The Ecuadorian studio Al Borde has designed the house for a client who has studied ecology as an ecosystem envisioning a new relationship between man and nature. The dwelling's water closet and bathing area are located in two volumes independent from the main body, turning the external garden into the circulation space. But nature is not only here. It is also in constructive elements, for example, in the local lechero trees, which, as in the reconstructed huts in the nearby Cochasquí Archaeological Park, are used as living props. And it is also in hybridized spaces, such as the greenhouse-shower enclosed by light corrugated polycarbonate sheets, in which the action of washing coexists with growing plants.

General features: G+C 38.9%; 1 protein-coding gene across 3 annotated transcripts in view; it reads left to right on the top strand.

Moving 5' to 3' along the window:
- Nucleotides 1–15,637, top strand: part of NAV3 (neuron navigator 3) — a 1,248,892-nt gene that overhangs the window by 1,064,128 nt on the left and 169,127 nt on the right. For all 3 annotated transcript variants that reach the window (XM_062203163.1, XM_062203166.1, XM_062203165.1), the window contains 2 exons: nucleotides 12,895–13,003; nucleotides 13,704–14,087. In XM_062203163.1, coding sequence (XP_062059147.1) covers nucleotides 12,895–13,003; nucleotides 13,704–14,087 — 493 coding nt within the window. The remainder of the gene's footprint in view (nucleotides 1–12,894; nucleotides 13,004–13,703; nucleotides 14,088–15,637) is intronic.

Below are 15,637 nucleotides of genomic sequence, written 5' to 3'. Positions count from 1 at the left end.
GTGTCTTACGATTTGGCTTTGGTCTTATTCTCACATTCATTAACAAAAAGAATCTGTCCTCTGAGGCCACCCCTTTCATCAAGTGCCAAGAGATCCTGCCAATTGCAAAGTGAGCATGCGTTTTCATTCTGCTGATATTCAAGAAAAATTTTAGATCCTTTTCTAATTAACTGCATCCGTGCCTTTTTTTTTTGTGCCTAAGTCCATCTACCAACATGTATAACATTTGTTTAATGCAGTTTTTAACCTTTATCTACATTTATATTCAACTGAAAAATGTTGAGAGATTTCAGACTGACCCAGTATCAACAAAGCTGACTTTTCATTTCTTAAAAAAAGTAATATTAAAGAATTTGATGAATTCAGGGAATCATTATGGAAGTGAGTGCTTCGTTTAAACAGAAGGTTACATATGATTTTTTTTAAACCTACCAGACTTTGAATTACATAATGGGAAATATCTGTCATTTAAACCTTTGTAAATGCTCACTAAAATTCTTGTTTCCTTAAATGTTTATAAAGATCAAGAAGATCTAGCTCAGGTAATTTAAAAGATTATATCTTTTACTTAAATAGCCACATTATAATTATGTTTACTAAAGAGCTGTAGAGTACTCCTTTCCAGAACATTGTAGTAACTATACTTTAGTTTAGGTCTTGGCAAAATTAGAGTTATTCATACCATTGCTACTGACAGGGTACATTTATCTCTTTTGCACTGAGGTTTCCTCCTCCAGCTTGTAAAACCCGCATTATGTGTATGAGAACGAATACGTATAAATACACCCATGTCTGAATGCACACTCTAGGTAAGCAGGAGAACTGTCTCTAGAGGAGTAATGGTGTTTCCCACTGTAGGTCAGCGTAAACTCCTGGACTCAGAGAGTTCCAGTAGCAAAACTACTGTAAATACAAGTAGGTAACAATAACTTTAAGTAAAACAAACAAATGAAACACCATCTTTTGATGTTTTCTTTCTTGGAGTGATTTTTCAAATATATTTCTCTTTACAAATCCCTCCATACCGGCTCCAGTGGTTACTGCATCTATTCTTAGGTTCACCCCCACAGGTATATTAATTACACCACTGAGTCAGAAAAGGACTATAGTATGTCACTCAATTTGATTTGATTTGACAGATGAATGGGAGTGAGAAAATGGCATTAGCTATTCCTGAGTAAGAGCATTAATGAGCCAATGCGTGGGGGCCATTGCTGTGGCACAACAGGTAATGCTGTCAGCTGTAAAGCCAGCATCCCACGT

The main pavilion is defined by a C-shaped adobe wall, open on the south side and screened by a lechero living porch. Two standard section beams support the timber roof, surmounted in succession by staves, a waterproof membrane, and raw earth elements, among which wild herbs will grow.
For the resident, evacuating is an important ritual and part of a wider process, so much so that once he reaches the outhouse, there is only glass between him and nature. The permaculture system requires that black and gray waters are treated, filtered, and reused to hydrate various fruit trees. Organic waste is collected in a composter fertilizing the vegetable garden and medical herb soil. These and other solutions, such as the use of the earth obtained from the excavation for the construction of the bricks, make this project particularly interesting from the point of view of the circularity mechanisms implemented, obtained from a critical reinterpretation of vernacular wisdom and a holistic vision of contemporary living in relation to natural cycles.